Whooping Crane

Whooping Crane, Crane, Bird, Whooping

At about 4.9 ft, the whooping crane is the tallest bird in North America. This bird, which is regarded as endangered, is fascinating, both because of its recovery from the brink of extinction and for its inherent beauty.

According to the National Geographic Society, there were just three whooping cranes residing in 1941. At that point in time, it wasn’t illegal to shoot the birds, and people were destroying their natural habitats.

Included in conservation efforts, people have led whooping cranes in their migratory paths using ultralight aircraft in order to train the birds to go”home.” Other efforts to prevent the birds from extinction include captive breeding programs and habitat management.

Whopping Crane Information

Adults are predominantly white, with red crowns on top of their heads. They may have black wingtips. Juveniles are often a cinnamon color. These birds prefer to live in family groups and pairs mate for life. But if one of those mates dies, the other will re-mate if possible.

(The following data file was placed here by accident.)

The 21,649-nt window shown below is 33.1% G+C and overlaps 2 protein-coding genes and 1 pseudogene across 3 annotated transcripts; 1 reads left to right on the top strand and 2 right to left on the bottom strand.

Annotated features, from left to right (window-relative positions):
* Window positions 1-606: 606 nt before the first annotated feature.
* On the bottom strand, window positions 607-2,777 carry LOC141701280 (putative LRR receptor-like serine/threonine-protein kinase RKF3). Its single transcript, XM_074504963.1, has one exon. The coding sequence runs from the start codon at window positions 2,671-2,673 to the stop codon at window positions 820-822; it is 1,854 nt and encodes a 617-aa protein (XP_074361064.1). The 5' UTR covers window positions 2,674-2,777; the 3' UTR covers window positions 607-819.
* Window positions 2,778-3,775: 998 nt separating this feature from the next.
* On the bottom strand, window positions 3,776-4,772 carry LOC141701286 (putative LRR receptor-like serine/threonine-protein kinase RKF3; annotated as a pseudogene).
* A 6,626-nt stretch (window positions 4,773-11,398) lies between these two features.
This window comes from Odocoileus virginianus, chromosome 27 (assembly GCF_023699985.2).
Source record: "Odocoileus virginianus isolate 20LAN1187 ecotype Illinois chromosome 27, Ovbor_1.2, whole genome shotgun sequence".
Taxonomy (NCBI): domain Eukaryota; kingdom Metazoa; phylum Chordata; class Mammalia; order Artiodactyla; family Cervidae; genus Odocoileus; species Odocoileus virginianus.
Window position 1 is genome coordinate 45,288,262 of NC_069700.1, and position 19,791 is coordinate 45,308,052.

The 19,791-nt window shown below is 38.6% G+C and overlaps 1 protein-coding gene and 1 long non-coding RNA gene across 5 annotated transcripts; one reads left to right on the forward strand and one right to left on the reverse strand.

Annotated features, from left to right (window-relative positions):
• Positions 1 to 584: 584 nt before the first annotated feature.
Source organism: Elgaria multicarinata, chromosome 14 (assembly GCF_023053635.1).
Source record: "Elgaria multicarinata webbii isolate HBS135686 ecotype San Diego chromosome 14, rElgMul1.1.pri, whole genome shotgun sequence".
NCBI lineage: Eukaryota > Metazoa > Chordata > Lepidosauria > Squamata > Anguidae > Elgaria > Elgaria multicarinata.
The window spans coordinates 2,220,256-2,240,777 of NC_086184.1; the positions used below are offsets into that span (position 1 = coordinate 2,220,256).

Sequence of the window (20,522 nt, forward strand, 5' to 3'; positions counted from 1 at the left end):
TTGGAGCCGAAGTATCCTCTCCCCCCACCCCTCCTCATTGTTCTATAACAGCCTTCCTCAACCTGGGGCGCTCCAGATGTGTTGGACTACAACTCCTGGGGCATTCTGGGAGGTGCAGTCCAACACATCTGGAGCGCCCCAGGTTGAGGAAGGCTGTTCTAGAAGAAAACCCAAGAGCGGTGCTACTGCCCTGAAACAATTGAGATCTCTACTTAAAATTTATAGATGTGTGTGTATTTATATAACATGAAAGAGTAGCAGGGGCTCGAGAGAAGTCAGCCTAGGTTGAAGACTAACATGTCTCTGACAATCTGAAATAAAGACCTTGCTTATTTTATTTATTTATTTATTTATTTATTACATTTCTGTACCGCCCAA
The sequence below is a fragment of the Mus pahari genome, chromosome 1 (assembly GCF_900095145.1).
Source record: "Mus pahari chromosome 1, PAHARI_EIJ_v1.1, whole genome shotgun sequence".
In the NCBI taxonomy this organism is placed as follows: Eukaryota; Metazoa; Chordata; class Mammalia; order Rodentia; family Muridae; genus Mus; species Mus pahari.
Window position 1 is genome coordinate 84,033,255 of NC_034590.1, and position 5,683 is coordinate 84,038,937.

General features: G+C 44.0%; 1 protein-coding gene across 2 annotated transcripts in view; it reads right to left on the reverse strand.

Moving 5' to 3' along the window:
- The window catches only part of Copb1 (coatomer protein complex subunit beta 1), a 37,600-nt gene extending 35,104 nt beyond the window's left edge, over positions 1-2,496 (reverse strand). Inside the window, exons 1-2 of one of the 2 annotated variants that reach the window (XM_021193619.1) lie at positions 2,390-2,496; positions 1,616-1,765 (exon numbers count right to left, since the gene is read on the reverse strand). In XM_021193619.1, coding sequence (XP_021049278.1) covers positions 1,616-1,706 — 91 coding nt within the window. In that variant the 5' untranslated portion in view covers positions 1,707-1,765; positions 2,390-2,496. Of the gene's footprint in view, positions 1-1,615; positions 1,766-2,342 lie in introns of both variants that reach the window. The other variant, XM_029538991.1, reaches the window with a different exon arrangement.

Along with being tall, their wing span is about 7 feet. These birds have a mean life in the wild of 22 to 24 years.

Whooping cranes are omnivorous, meaning that the birds will eat both meat and plants. Among the foods that these cranes like are insects, acorns, shellfish, water plants and frogs.

Now, whooping cranes breed predominately in Canada’s Wood Buffalo National Park and spend winters in the Arkansas National Wildlife Refuge in Texas. Security plans include diversifying migratory paths and locations for breeding and wintering, as the birds’ habitats are still under pressure because of pollution and our expanding population.

Cranes not only sleep in water but build their nests up in water for protection against predators. The average number of eggs laid is two, though only 1 baby usually survives to the fledgling stage.

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